I participated in a research study that included thirty-two focus groups with domestic workers across Canada. My research collaborators and I discovered that migrant caregivers were being asked to work in their employers’ restaurants, clean their employers’ family members’ houses, and undertake tasks that were not specified in their employment contracts (Tungohan et al., 2015). They suffer from societal perceptions that care work and domestic work are not “real” work, which may be a reason why some employers ask that workers do additional work. A common observation among the women I interviewed, for instance, was how employers “requested” that they do other tasks while they are “watching” their charges. As Adela, who came to Toronto under the LCP in 2007 and has lived apart from her children for ten years, stated, “My employer always asks me to do things like polish her silver or scrub the floors or even clean her chandeliers. ‘Since you’re just watching [my mom], why don’t you go ahead and do this?’ And I can’t say no. How can I? I need to get along with her because I live with her.”
The reality that migrant care work and domestic work are stigmatized for being low-status racialized and gendered labor presents an additional challenge. Although discrimination against migrant and care workers is arguably more visible in locations such as Hong Kong, where local residents resent the “colonization of public spaces” during domestic workers’ days off and have occasionally fought to ban domestic workers from certain public spaces (Tillu 2011), the same stigma certainly exists in Canada (Tungohan et al., 2015). For instance, one woman who participated in the research study cited above talked about how the lack of access to public space led her to aimlessly walk around the city for hours, eventually finding refuge in a bus shelter (Tungohan et al., 2015). And even though there are no public spaces where migrant domestic workers are explicitly banned, subtle manifestations of discrimination against Filipino migrant workers enhance feelings of discomfort. Luisa, who came to Vancouver under the LCP in 2008, discussed why she decided to rent a room in an apartment with a friend on Sundays: “Canadians are supposed to be ‘nice,’ but you can tell when people are treating you differently because they think you’re a nanny. It’s tiring to always be on your guard. Sometimes, you just want to relax. So we decided to rent this room so we have time to be by ourselves without anyone watching us.”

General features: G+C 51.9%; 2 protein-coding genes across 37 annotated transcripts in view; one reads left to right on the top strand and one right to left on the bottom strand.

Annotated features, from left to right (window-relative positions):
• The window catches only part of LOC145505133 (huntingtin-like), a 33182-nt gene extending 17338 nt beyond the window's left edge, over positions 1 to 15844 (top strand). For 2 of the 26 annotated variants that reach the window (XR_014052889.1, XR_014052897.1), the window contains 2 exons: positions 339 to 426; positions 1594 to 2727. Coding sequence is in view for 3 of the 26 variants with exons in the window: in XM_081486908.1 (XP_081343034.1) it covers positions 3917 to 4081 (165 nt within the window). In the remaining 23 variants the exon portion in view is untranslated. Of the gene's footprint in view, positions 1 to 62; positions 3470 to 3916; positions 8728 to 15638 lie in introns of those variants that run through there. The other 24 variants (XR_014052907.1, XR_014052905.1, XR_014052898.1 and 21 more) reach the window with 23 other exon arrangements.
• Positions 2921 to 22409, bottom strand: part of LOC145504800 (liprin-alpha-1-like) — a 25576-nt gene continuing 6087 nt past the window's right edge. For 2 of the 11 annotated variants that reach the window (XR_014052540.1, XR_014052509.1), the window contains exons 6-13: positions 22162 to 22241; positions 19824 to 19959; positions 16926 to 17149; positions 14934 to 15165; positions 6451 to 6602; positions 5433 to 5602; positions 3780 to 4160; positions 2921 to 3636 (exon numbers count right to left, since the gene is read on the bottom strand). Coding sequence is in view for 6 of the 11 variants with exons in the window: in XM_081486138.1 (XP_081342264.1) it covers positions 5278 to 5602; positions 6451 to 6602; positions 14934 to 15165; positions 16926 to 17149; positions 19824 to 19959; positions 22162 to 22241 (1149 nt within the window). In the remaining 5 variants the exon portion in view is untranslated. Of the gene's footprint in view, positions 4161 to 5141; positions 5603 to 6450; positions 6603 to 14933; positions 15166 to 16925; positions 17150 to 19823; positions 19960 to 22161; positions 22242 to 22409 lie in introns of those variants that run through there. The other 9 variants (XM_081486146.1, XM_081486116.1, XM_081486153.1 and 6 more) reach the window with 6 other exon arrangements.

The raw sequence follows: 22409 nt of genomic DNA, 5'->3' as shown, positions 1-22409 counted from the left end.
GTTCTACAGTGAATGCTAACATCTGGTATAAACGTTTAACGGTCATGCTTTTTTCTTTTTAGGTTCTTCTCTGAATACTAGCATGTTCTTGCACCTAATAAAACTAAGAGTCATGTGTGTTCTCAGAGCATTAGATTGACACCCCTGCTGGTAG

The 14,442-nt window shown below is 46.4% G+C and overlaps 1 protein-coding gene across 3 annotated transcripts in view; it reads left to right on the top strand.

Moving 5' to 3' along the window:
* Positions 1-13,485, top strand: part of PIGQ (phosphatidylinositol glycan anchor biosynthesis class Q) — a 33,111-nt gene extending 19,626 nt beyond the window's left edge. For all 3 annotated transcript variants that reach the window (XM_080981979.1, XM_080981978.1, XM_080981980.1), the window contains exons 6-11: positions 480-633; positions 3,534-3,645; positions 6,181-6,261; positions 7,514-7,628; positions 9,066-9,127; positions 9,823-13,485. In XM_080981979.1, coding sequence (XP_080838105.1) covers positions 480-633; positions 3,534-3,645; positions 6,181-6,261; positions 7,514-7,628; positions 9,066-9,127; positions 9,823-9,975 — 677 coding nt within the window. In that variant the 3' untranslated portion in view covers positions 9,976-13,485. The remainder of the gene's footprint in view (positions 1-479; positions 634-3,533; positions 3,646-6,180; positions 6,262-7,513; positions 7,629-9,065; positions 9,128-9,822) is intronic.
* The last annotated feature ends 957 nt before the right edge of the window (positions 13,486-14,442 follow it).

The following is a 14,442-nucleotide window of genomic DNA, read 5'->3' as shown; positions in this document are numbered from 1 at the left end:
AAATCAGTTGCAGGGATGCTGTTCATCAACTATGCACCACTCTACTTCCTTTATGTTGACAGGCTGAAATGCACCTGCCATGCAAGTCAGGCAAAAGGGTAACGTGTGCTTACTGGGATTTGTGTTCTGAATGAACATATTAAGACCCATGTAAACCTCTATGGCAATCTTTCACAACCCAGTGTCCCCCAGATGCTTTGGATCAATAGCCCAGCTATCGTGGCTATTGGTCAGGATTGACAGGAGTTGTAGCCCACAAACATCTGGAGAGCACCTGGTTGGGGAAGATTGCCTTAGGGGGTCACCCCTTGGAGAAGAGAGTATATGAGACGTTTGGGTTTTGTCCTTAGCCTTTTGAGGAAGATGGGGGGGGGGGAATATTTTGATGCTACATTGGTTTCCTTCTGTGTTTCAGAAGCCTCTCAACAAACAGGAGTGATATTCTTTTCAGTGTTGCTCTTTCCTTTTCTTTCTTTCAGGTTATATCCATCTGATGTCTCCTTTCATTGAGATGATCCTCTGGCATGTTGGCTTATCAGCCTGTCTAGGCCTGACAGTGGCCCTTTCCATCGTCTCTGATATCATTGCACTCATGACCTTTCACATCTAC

Because most of the women in the LCP and the CP have college and university degrees, with many having previously worked in white-collar professions in the Philippines (Kelly et al., 2009; Banerjee et al., 2018), migrant domestic workers contend with experiences of deskilling and deprofessionalization. Such experiences are exacerbated by the fact that the Canadian government does not permit current domestic workers to take courses from community colleges that would have allowed them to maintain or upgrade their professional skills and that would also have helped them transition out of care work once they are done with the LCP and the CP. “I was a nurse in the Philippines and then a nurse in Saudi,” Luisa said to me. “And now I am a nanny. Is this why I went to school and worked for so many years?”
Everyday Forms of Care Activism
Migrant domestic workers counteract the challenges they face daily by engaging in the politics of the everyday. Rather than accepting their living and working conditions and the negative discourses that accompany migrant care and domestic work, using everyday acts of resistance enables migrant domestic workers to fight back, even in ways that may not be immediately obvious. Although migrant domestic workers engage in the politics of the everyday in multiple ways, I now focus on three actions: practices of transnational hypermaternalism, individual workplace rebellions, and participation in public events that enable migrant domestic workers to take up space and counter negative perceptions of migrant care work.
For migrant mothers and, especially, for migrant youth, being able to “make it work” does not mean that they condoned family separation. For them, their experiences drove them to become care activists: they wanted to ensure that current and future communities of migrant care workers and their families did not have to undergo the same hardships. As I explored in the preceding chapters, the fundamental desire to care for each other and for an imagined community of migrant care workers compelled their advocacy work.